Germany’s political establishment may be willing to preside over the hollowing-out of the country’s democracy, and, in time, the institutionalized looting of its taxpayers, but there are signs that German voters are increasingly prepared to look at another option, the Alternative für Deutschland, the upstart party that came impressively close (it secured 4.7%, just short of the 5% threshold) to being elected to the German parliament in the 2013 general election. That was not a bad achievement for a party then less than a year old. Months later the AfD entered the European Parliament with over 7 percent of the vote and it is now beginning to make inroads at the state level, winning representation in a series of elections in the former East German Länder of Saxony (9.7 percent), Thuringia (10.6 percent) and Brandenburg (12.2 percent).
The party was initially based on its opposition to the single currency (the AfD is anti-euro, not anti-EU), but its message has broadened to include themes that are more traditionally conservative, populist or both.
The Guardian (no fan of the AfD) notes:
The priority for the AfD is to establish itself in the west. Elections are due next year in prosperous Hamburg in February, then impoverished Bremen in May. If the AfD does well then its chances of gaining parliamentary seats in 2017 look good. As Merkel noted before these elections, the AfD is a problem for all parties…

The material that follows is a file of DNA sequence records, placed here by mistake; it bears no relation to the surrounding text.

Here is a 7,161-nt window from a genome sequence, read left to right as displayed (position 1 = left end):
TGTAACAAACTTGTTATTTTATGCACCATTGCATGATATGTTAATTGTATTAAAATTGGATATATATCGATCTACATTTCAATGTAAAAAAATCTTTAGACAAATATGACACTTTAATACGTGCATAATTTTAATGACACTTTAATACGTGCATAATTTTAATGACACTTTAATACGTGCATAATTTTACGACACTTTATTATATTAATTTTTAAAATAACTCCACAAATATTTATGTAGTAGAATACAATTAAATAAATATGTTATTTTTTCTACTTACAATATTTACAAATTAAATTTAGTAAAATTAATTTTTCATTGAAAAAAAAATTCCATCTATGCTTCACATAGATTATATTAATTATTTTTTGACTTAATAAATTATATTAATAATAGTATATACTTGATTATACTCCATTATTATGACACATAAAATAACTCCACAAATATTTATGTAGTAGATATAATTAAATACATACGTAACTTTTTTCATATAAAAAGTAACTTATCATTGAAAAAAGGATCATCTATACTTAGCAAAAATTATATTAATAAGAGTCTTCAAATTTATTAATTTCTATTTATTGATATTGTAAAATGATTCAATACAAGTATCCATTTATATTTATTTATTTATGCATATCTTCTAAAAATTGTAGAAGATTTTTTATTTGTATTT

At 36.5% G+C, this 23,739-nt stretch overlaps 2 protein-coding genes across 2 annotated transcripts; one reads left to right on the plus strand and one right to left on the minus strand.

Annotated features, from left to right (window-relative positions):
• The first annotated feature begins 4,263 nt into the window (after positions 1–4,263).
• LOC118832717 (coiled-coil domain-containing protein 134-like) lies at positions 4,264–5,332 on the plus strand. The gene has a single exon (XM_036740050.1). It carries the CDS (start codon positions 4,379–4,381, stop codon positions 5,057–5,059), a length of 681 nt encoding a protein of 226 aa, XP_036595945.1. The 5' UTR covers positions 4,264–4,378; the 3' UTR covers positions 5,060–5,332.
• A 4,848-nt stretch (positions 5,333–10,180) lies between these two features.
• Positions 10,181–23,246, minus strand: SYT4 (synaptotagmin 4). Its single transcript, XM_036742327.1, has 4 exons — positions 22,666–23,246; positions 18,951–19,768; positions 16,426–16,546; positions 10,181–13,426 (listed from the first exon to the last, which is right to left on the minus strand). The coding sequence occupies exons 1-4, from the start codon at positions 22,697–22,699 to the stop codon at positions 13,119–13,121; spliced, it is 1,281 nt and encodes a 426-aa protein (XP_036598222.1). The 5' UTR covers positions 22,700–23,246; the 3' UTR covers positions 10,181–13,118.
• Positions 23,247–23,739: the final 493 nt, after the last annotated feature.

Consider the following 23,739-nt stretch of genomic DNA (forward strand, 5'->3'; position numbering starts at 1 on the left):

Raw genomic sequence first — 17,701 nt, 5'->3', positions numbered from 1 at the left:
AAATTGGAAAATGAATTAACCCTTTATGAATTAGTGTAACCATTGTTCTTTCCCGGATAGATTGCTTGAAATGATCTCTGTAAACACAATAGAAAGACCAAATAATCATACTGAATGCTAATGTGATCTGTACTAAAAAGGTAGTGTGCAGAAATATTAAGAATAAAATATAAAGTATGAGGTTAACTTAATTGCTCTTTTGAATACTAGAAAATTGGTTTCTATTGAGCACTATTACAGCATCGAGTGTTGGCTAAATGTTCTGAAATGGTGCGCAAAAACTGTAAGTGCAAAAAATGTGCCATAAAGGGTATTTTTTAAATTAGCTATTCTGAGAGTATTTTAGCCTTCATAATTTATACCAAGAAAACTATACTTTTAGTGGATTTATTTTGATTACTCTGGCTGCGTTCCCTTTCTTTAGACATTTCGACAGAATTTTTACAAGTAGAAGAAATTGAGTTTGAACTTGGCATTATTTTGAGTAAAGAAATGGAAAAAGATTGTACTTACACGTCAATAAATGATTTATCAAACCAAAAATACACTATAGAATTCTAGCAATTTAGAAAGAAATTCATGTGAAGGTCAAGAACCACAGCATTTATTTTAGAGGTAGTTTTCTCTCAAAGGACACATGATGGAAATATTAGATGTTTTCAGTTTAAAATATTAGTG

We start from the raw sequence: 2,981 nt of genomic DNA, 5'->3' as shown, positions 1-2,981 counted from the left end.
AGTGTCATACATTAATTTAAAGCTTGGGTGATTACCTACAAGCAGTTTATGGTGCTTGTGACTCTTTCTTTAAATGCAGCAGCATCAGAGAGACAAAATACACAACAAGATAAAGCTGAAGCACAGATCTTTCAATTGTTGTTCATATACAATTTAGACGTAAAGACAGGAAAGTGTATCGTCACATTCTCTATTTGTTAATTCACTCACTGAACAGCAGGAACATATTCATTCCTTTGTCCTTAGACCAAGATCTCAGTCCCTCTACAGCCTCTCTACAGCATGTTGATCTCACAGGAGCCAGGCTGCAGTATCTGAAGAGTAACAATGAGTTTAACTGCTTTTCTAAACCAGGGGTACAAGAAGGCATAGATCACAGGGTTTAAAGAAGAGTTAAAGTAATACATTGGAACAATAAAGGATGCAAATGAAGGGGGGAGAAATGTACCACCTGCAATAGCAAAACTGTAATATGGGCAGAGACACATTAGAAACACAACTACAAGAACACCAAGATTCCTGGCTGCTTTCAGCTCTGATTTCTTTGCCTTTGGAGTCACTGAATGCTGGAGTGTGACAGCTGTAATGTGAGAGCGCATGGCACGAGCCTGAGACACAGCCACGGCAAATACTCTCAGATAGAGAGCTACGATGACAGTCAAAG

And that’s where things start to get interesting. The AfD will not play a part in any national government any time soon, but fear of its vote-pulling power may start to drag some of the establishment parties in a more euroskeptic direction.
Writing in the Daily Telegraph, Ambrose Evans-Pritchard:
Standard & Poor’s has issued an extraordinary credit alert on the eurozone, one that deserves close attention. It warns that the rise of Germany’s AfD anti-euro party calls into question the euro bail-out machinery and queries the pitch for any form of QE, stimulus that has already been pocketed and spent in advance by the markets.
It will force Angela Merkel to take a tougher line on Europe, and further complicates the management of the (already dysfunctional) currency bloc.
If that turns out to be the case it will be excellent news. The more that management is “complicated” the greater the (still sadly remote) chances that enough eurozone politicians of enough heft will be prepared to act on the reality that the preservation of the single currency in its current form is not the cure for Europe’s economic woes, but the best guarantor that they will continue.
Back to Evans-Pritchard:
The rating agency said it will henceforth monitor any sign that Germany is digging in its heels on EMU matters as it seeks to head off this rising political threat. The report is written by Moritz Kraemer, head of sovereign ratings in Europe. He is German. This is not an Anglo-Saxon analysis….
And, as Evans-Pritchard reports, the AfD is making use of its seats in the European Parliament: